About 20% of my spontaneous prayers begin with the words, “Lord, I am an ass”. I hope that’s not shocking or offensive — it is, after all, a biblical term — so I figure it’s an okay way to speak to God.
And God knows I don’t mean to be disrespectful when I say these words to Him — they just seem to me to be the only words that can fully express exactly how I am feeling in the moment.
They are some of the truest prayers I have ever prayed. And more often than not, I have found myself saying this prayer on a Sunday morning, as I look up at this beautiful stained glass window.
What is it about Sunday mornings? It should be the holiest day of the week — and yet, it seems to be the one morning where our house tends to be filled with more yelling than usual. But before I get ahead of myself, I will enlighten you as to the general way things go around our house on a Sunday morning.
Most of us don’t set alarms on a Saturday night. After all, Sunday is a day of rest — setting an alarm just doesn’t feel right to us. Mistake #1. So we slowly climb out of bed, sip our coffee, and enjoy a slower morning. Ahh, I love those moments of relaxation.
We used to cook a big breakfast, but it’s hard to enjoy pancakes when you’re aware that you have 10 minutes to scarf them down and run off to get ready for Mass. Hey — if I’m going to consume those calories — you better believe I’m going to enjoy them. So nice big breakfasts have been moved to after Mass, if we have them at all.
Anyway, as already stated, I don’t usually set the alarm — so I really don’t have time to get ready and pray for half an hour on most Sunday mornings. But for some reason, I often ignore the natural limits of time and insist I can do it all. 🙁 Mistake #2.
After praying, I go to my closet and try to figure out what to wear. At this point, the pressure is on and I begin to feel the urgency of finding something that actually looks somewhat put-together and finish getting ready — fast!
Why do I never figure out what I’m going to wear the night before? No — I prefer to have everybody yelling at me as I try to find something to wear and then jump in the shower at the last minute. 🙁 Mistake #3.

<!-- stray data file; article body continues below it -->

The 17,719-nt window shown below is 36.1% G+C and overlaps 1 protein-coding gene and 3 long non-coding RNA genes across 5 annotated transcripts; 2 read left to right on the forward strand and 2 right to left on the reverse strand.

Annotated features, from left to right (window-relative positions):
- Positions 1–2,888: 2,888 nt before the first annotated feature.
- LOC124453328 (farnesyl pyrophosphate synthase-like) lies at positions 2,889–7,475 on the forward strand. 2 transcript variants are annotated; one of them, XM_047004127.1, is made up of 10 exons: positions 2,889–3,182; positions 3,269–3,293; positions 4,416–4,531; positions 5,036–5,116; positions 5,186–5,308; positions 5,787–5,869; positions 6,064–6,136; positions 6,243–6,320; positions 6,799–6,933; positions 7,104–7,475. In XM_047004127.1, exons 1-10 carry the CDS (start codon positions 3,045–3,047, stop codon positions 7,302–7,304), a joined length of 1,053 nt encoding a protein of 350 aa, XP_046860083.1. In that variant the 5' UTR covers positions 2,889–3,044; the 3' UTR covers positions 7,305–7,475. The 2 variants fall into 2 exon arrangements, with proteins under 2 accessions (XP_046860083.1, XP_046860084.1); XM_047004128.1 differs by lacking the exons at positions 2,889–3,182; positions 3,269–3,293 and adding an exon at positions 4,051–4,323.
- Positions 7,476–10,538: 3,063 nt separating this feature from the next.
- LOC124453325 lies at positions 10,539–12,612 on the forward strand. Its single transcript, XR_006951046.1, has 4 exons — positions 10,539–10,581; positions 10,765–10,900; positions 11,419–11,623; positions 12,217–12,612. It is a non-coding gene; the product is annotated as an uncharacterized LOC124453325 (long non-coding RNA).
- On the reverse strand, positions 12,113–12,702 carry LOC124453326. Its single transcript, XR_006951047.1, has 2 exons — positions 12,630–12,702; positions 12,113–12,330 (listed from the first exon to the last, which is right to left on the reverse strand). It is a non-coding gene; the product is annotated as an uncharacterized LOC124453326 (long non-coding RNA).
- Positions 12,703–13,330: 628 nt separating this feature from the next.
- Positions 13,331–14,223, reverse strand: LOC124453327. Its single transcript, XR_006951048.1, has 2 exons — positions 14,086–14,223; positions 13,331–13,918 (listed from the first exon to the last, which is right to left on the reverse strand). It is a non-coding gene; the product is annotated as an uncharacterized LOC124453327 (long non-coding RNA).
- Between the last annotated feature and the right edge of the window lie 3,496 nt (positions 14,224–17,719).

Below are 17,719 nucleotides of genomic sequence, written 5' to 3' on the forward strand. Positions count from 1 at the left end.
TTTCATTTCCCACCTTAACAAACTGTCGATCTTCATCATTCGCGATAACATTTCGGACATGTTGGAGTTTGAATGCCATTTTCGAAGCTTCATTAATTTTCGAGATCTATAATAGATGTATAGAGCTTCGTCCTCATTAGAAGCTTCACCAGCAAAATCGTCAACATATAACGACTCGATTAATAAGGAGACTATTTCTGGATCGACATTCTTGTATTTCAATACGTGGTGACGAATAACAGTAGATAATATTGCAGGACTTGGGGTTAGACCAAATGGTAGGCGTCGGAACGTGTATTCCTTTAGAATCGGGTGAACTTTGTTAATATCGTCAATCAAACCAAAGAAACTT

After 20 minutes of total pandemonium which includes screaming things like “Where’s the hair ties?” “Wheres the baby’s clothes? ” “Whose dressing their little sister? “Where are those socks I just bought?” “Where are your pants?” “No, you can’t wear that skirt.” “Yes, you have to wear those shoes”. “Which one of you girls took my shirt?” “Why is my skirt on your floor?” etc, etc, etc…we finally make it out the door.
And we jump in our car and my husband drives like a bat out of hell — yes, a bat out of hell, flying off to Mass. I know, there’s something wrong with that picture. And I always tell John to slow down and he always reminds me of what a brilliant driver he is — apparently he thinks he belongs in the Indy 500.
And words are said which shouldn’t be said on the way to Mass. But in our defense, we’re so tightly wound at this point with all the caffeine and rushing and screaming and not knowing where things are and the pressure of our kids not wanting to be late — wherever did they get that trait? — that if we didn’t scream, I think our heads would literally explode.
Needless to say, we are bad at Sunday mornings. We just are. And John and I want things to be different — we really do. And the truth of the matter is that we need to change this routine up, because it just isn’t working for us.
I once heard it said that “Insanity is doing the same thing over and over and expecting a different result”. It’s like we become a bunch of insane people on a Sunday morning. We keep starting our Sunday mornings the same exact way and we keep expecting a different result. Perhaps it’s time to stop the insanity.
And yes, some Sundays are incredibly peaceful and lovely and we arrive early to Mass and there’s only laughter and lovely conversation that goes on in the car. So I do know peaceful Sundays are not a hopeless cause.
Thank goodness my son serves at Mass. Although we are almost always running late to drop him off, at least we are on time for Mass. But let’s be honest: it’s not the best way for our family to begin our Mass. Not ideal at all.
On days like these, I usually run into the church, kneel down, and I look up at Jesus and pray the prayer, “Lord, I am sorry for being such an ass”. And it perfectly expresses exactly how I feel at that moment — I messed up, again. I gave a bad example to my kids and husband and I feel the weight of it all.